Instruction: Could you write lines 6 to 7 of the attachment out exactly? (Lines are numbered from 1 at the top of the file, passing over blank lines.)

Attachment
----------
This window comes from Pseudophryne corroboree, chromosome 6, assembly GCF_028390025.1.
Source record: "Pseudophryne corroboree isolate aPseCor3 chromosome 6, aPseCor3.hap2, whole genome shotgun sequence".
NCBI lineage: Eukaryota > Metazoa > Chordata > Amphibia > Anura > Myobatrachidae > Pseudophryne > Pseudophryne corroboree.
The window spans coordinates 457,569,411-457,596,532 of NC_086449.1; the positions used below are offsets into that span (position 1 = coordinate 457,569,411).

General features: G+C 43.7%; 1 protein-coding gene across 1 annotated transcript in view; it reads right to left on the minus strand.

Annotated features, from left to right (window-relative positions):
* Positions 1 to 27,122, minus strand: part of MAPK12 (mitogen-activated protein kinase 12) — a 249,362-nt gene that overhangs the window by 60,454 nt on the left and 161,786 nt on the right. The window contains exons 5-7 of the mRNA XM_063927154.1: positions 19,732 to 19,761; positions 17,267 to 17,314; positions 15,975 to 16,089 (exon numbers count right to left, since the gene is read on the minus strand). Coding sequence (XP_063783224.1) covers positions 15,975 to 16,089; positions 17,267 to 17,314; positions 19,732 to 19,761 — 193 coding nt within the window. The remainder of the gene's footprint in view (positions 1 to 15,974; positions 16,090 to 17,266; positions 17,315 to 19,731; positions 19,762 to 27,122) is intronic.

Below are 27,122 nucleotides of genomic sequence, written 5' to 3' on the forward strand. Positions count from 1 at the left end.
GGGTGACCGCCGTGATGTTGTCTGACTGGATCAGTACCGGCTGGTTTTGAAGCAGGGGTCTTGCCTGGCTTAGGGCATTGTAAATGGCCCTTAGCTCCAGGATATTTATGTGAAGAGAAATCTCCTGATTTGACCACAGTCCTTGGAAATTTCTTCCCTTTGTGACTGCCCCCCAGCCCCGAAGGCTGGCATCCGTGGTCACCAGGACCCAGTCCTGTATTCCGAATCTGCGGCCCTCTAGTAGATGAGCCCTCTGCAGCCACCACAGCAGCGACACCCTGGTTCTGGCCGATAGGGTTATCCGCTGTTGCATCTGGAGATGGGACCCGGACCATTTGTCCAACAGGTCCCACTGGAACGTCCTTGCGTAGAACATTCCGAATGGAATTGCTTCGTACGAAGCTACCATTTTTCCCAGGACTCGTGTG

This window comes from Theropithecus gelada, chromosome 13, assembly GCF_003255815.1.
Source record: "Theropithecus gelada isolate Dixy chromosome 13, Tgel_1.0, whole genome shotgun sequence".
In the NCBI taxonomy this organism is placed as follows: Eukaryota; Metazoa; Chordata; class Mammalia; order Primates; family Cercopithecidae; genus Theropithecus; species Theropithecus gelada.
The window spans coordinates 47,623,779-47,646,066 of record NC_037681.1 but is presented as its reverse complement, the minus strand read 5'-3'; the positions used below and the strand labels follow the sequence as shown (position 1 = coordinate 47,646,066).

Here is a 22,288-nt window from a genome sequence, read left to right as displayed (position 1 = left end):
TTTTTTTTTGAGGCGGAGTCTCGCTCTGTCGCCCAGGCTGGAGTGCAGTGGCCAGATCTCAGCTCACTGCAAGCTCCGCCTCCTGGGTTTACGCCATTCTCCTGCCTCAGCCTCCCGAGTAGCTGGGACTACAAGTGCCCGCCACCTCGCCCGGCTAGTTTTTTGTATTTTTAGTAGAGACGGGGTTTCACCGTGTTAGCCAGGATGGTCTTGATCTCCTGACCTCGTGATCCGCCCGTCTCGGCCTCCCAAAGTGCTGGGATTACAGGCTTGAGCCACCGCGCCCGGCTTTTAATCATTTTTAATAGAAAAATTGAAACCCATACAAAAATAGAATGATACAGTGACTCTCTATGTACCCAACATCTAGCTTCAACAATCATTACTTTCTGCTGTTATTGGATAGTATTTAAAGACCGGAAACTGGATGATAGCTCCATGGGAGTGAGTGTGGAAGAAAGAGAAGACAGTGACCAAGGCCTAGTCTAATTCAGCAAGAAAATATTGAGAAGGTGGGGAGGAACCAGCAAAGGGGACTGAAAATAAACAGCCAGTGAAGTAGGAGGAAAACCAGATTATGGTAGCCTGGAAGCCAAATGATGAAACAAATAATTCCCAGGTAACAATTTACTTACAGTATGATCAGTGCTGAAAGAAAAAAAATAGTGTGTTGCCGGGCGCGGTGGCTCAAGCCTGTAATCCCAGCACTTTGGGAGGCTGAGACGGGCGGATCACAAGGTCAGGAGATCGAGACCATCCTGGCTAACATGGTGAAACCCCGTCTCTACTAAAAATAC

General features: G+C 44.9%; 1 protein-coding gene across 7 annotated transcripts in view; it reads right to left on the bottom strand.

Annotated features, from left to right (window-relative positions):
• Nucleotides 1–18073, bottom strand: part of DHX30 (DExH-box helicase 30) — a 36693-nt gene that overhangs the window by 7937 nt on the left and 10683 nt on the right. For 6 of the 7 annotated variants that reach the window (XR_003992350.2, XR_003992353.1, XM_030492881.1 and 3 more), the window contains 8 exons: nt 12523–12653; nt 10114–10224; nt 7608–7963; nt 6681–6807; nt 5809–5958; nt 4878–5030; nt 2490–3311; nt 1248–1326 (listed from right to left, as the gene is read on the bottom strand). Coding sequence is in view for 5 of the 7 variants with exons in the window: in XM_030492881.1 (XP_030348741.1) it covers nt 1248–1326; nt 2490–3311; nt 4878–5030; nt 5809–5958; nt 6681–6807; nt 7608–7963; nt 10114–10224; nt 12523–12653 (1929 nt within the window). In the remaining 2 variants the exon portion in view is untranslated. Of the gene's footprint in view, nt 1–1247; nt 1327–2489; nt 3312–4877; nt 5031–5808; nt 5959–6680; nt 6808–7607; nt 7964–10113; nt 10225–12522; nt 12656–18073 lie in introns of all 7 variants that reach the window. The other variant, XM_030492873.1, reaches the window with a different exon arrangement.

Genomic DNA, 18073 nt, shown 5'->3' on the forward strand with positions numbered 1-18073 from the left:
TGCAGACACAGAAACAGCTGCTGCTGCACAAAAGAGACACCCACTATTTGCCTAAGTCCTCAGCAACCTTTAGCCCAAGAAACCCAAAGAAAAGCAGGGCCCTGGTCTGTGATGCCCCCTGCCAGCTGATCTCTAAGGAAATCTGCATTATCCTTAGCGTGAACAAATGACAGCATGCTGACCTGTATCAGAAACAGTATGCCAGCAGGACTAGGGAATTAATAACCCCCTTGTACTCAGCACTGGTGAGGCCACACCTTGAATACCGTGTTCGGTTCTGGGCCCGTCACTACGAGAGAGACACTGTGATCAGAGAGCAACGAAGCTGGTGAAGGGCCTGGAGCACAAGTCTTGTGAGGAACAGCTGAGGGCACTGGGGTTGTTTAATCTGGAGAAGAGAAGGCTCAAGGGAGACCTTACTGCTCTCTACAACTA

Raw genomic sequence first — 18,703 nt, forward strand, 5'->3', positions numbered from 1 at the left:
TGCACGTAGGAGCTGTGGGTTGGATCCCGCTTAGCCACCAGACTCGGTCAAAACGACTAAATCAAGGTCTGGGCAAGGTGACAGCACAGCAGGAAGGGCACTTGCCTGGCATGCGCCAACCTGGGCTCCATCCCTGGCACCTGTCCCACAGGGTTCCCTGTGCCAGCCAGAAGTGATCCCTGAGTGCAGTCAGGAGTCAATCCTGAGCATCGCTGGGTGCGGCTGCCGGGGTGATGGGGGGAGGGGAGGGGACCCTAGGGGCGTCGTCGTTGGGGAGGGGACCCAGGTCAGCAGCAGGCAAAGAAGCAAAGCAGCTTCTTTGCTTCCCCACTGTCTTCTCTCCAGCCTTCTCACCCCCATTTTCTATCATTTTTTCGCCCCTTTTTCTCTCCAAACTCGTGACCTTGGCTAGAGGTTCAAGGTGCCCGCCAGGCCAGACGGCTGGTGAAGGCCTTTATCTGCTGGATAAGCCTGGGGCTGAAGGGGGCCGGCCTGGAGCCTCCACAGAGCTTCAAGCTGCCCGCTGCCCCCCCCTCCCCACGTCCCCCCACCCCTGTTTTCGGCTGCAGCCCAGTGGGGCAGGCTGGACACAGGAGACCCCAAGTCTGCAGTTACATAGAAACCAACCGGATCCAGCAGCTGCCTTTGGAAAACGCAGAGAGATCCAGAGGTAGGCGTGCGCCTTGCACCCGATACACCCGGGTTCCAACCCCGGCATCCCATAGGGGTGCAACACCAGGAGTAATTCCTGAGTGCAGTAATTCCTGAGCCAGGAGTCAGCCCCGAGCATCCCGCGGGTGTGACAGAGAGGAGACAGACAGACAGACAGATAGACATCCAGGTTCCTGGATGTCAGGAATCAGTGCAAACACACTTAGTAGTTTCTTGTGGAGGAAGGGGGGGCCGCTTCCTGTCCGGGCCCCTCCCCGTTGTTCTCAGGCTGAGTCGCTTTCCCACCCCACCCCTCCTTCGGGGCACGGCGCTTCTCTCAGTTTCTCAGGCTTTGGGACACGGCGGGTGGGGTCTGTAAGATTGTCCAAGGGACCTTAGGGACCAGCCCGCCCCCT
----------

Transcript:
Annotated features, from left to right (window-relative positions):
* Positions 1 to 27,122, minus strand: part of MAPK12 (mitogen-activated protein kinase 12) — a 249,362-nt gene that overhangs the window by 60,454 nt on the left and 161,786 nt on the right. The window contains exons 5-7 of the mRNA XM_063927154.1: positions 19,732 to 19,761; positions 17,267 to 17,314; positions 15,975 to 16,089 (exon numbers count right to left, since the gene is read on the minus strand). Coding sequence (XP_063783224.1) covers positions 15,975 to 16,089; positions 17,267 to 17,314; positions 19,732 to 19,761 — 193 coding nt within the window. The remainder of the gene's footprint in view (positions 1 to 15,974; positions 16,090 to 17,266; positions 17,315 to 19,731; positions 19,762 to 27,122) is intronic.